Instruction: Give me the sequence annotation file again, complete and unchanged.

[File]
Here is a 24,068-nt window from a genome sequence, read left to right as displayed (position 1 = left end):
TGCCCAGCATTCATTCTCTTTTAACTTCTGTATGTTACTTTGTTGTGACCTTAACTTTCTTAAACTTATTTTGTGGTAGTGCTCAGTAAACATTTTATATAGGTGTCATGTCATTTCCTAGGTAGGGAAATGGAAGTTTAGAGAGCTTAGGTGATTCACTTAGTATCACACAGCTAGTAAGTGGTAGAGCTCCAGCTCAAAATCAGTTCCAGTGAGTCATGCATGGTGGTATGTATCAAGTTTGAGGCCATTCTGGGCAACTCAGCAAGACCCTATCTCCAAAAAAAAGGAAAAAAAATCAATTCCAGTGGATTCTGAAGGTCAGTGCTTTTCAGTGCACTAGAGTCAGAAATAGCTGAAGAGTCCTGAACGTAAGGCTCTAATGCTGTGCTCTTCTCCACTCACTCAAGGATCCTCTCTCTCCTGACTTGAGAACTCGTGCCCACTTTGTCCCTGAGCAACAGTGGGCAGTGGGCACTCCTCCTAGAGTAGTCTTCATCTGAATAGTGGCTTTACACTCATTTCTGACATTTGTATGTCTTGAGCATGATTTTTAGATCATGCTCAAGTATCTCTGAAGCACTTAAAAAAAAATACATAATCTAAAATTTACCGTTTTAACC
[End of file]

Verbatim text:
Here is a 24,068-nt window from a genome sequence, read left to right as displayed (position 1 = left end):
TGCCCAGCATTCATTCTCTTTTAACTTCTGTATGTTACTTTGTTGTGACCTTAACTTTCTTAAACTTATTTTGTGGTAGTGCTCAGTAAACATTTTATATAGGTGTCATGTCATTTCCTAGGTAGGGAAATGGAAGTTTAGAGAGCTTAGGTGATTCACTTAGTATCACACAGCTAGTAAGTGGTAGAGCTCCAGCTCAAAATCAGTTCCAGTGAGTCATGCATGGTGGTATGTATCAAGTTTGAGGCCATTCTGGGCAACTCAGCAAGACCCTATCTCCAAAAAAAAGGAAAAAAAATCAATTCCAGTGGATTCTGAAGGTCAGTGCTTTTCAGTGCACTAGAGTCAGAAATAGCTGAAGAGTCCTGAACGTAAGGCTCTAATGCTGTGCTCTTCTCCACTCACTCAAGGATCCTCTCTCTCCTGACTTGAGAACTCGTGCCCACTTTGTCCCTGAGCAACAGTGGGCAGTGGGCACTCCTCCTAGAGTAGTCTTCATCTGAATAGTGGCTTTACACTCATTTCTGACATTTGTATGTCTTGAGCATGATTTTTAGATCATGCTCAAGTATCTCTGAAGCACTTAAAAAAAAATACATAATCTAAAATTTACCGTTTTAACC